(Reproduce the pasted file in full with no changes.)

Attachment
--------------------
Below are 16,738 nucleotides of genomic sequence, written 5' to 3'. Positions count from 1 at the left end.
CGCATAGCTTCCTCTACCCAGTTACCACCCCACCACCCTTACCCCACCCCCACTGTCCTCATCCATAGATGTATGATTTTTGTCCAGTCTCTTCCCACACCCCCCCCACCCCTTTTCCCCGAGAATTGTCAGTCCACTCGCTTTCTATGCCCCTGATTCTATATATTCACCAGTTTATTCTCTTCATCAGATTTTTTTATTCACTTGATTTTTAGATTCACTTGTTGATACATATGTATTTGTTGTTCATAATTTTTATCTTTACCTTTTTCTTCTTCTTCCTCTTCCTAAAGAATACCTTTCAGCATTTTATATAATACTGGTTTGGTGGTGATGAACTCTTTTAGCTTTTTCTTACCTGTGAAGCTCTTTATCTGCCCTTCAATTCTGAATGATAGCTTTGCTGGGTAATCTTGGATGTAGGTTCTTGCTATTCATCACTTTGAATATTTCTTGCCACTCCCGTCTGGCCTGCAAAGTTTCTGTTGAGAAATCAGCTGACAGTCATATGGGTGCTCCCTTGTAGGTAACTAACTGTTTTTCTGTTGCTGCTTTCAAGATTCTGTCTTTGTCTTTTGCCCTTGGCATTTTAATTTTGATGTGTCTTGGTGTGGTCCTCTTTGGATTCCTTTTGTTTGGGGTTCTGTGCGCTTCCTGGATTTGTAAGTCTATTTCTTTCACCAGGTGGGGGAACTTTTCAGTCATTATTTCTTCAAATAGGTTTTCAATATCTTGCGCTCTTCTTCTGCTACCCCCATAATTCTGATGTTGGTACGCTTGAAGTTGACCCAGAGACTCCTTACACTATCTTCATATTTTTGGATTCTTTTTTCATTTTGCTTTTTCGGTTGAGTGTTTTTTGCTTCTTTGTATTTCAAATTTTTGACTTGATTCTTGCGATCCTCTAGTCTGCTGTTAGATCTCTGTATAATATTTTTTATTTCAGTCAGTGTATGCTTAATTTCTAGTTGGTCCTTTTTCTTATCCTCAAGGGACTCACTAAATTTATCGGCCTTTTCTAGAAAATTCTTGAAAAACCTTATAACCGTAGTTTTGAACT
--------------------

Below are 16,738 nucleotides of genomic sequence, written 5' to 3'. Positions count from 1 at the left end.
CGCATAGCTTCCTCTACCCAGTTACCACCCCACCACCCTTACCCCACCCCCACTGTCCTCATCCATAGATGTATGATTTTTGTCCAGTCTCTTCCCACACCCCCCCCACCCCTTTTCCCCGAGAATTGTCAGTCCACTCGCTTTCTATGCCCCTGATTCTATATATTCACCAGTTTATTCTCTTCATCAGATTTTTTTATTCACTTGATTTTTAGATTCACTTGTTGATACATATGTATTTGTTGTTCATAATTTTTATCTTTACCTTTTTCTTCTTCTTCCTCTTCCTAAAGAATACCTTTCAGCATTTTATATAATACTGGTTTGGTGGTGATGAACTCTTTTAGCTTTTTCTTACCTGTGAAGCTCTTTATCTGCCCTTCAATTCTGAATGATAGCTTTGCTGGGTAATCTTGGATGTAGGTTCTTGCTATTCATCACTTTGAATATTTCTTGCCACTCCCGTCTGGCCTGCAAAGTTTCTGTTGAGAAATCAGCTGACAGTCATATGGGTGCTCCCTTGTAGGTAACTAACTGTTTTTCTGTTGCTGCTTTCAAGATTCTGTCTTTGTCTTTTGCCCTTGGCATTTTAATTTTGATGTGTCTTGGTGTGGTCCTCTTTGGATTCCTTTTGTTTGGGGTTCTGTGCGCTTCCTGGATTTGTAAGTCTATTTCTTTCACCAGGTGGGGGAACTTTTCAGTCATTATTTCTTCAAATAGGTTTTCAATATCTTGCGCTCTTCTTCTGCTACCCCCATAATTCTGATGTTGGTACGCTTGAAGTTGACCCAGAGACTCCTTACACTATCTTCATATTTTTGGATTCTTTTTTCATTTTGCTTTTTCGGTTGAGTGTTTTTTGCTTCTTTGTATTTCAAATTTTTGACTTGATTCTTGCGATCCTCTAGTCTGCTGTTAGATCTCTGTATAATATTTTTTATTTCAGTCAGTGTATGCTTAATTTCTAGTTGGTCCTTTTTCTTATCCTCAAGGGACTCACTAAATTTATCGGCCTTTTCTAGAAAATTCTTGAAAAACCTTATAACCGTAGTTTTGAACT